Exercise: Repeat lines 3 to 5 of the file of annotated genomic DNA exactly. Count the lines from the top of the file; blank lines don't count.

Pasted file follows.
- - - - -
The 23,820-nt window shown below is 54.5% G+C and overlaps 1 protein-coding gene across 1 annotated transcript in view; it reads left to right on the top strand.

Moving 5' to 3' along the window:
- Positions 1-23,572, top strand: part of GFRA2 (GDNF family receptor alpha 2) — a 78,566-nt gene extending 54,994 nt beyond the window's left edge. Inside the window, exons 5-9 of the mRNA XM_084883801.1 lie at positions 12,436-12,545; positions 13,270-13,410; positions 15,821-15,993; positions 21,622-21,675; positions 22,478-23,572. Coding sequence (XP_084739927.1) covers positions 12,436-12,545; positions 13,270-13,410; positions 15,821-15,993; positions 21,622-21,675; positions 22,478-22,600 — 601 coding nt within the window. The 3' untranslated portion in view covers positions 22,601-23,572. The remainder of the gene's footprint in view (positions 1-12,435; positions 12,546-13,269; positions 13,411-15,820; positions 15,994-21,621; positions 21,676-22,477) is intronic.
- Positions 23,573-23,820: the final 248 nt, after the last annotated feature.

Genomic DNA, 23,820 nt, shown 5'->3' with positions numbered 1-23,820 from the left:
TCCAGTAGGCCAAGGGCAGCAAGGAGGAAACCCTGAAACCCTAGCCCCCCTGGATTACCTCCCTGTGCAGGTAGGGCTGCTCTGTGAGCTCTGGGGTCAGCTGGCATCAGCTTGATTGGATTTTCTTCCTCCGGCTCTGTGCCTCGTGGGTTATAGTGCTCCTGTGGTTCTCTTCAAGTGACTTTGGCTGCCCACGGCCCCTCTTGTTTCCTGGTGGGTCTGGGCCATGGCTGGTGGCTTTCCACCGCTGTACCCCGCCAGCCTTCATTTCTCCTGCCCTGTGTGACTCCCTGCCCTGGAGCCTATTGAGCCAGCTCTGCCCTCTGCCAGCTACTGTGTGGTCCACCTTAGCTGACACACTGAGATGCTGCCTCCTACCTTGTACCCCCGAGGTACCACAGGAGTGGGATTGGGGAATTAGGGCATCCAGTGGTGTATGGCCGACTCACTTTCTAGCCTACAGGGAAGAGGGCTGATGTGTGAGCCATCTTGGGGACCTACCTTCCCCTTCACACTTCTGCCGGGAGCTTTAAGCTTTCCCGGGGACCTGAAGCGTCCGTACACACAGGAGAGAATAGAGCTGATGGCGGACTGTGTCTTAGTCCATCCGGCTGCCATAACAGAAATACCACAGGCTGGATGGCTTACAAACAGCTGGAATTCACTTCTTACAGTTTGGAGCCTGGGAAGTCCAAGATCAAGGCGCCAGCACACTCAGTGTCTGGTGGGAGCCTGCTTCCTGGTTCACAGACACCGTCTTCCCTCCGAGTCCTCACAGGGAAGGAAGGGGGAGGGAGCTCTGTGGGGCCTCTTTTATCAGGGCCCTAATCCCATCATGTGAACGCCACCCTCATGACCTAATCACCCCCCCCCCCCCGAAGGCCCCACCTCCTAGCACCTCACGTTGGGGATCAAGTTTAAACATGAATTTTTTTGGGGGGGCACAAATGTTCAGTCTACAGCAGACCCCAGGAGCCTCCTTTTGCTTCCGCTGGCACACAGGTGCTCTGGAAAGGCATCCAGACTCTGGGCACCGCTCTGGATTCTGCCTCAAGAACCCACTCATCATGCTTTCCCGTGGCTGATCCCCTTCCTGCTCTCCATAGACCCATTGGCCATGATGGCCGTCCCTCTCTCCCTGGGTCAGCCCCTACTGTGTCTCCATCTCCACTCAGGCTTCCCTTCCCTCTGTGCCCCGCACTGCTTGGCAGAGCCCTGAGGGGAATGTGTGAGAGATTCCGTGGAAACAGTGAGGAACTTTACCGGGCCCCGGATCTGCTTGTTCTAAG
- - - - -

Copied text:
- Positions 1-23,572, top strand: part of GFRA2 (GDNF family receptor alpha 2) — a 78,566-nt gene extending 54,994 nt beyond the window's left edge. Inside the window, exons 5-9 of the mRNA XM_084883801.1 lie at positions 12,436-12,545; positions 13,270-13,410; positions 15,821-15,993; positions 21,622-21,675; positions 22,478-23,572. Coding sequence (XP_084739927.1) covers positions 12,436-12,545; positions 13,270-13,410; positions 15,821-15,993; positions 21,622-21,675; positions 22,478-22,600 — 601 coding nt within the window. The 3' untranslated portion in view covers positions 22,601-23,572. The remainder of the gene's footprint in view (positions 1-12,435; positions 12,546-13,269; positions 13,411-15,820; positions 15,994-21,621; positions 21,676-22,477) is intronic.
- Positions 23,573-23,820: the final 248 nt, after the last annotated feature.

Genomic DNA, 23,820 nt, shown 5'->3' with positions numbered 1-23,820 from the left: